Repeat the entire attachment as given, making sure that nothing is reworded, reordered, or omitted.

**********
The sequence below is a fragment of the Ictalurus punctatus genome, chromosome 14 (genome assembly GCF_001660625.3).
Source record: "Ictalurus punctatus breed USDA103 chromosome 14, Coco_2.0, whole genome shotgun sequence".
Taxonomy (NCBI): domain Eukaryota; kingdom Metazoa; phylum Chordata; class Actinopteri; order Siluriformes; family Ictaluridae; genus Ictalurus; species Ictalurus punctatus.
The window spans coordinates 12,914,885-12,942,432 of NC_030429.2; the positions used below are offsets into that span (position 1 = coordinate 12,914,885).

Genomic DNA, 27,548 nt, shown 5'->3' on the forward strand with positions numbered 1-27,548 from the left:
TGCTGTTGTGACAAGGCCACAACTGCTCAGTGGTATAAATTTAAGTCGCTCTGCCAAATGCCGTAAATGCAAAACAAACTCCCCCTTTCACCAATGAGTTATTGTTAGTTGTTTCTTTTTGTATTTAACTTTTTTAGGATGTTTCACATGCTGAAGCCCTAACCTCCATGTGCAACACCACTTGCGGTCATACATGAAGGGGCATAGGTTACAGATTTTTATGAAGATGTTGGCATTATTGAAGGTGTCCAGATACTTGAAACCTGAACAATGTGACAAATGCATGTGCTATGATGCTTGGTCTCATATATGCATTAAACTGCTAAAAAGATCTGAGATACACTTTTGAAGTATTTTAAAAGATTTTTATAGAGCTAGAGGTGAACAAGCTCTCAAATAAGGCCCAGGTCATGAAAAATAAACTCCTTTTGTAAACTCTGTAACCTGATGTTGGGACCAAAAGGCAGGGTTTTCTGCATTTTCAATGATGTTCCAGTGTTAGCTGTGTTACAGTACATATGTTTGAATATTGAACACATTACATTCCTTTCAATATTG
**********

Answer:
The sequence below is a fragment of the Ictalurus punctatus genome, chromosome 14 (genome assembly GCF_001660625.3).
Source record: "Ictalurus punctatus breed USDA103 chromosome 14, Coco_2.0, whole genome shotgun sequence".
Taxonomy (NCBI): domain Eukaryota; kingdom Metazoa; phylum Chordata; class Actinopteri; order Siluriformes; family Ictaluridae; genus Ictalurus; species Ictalurus punctatus.
The window spans coordinates 12,914,885-12,942,432 of NC_030429.2; the positions used below are offsets into that span (position 1 = coordinate 12,914,885).

Genomic DNA, 27,548 nt, shown 5'->3' on the forward strand with positions numbered 1-27,548 from the left:
TGCTGTTGTGACAAGGCCACAACTGCTCAGTGGTATAAATTTAAGTCGCTCTGCCAAATGCCGTAAATGCAAAACAAACTCCCCCTTTCACCAATGAGTTATTGTTAGTTGTTTCTTTTTGTATTTAACTTTTTTAGGATGTTTCACATGCTGAAGCCCTAACCTCCATGTGCAACACCACTTGCGGTCATACATGAAGGGGCATAGGTTACAGATTTTTATGAAGATGTTGGCATTATTGAAGGTGTCCAGATACTTGAAACCTGAACAATGTGACAAATGCATGTGCTATGATGCTTGGTCTCATATATGCATTAAACTGCTAAAAAGATCTGAGATACACTTTTGAAGTATTTTAAAAGATTTTTATAGAGCTAGAGGTGAACAAGCTCTCAAATAAGGCCCAGGTCATGAAAAATAAACTCCTTTTGTAAACTCTGTAACCTGATGTTGGGACCAAAAGGCAGGGTTTTCTGCATTTTCAATGATGTTCCAGTGTTAGCTGTGTTACAGTACATATGTTTGAATATTGAACACATTACATTCCTTTCAATATTG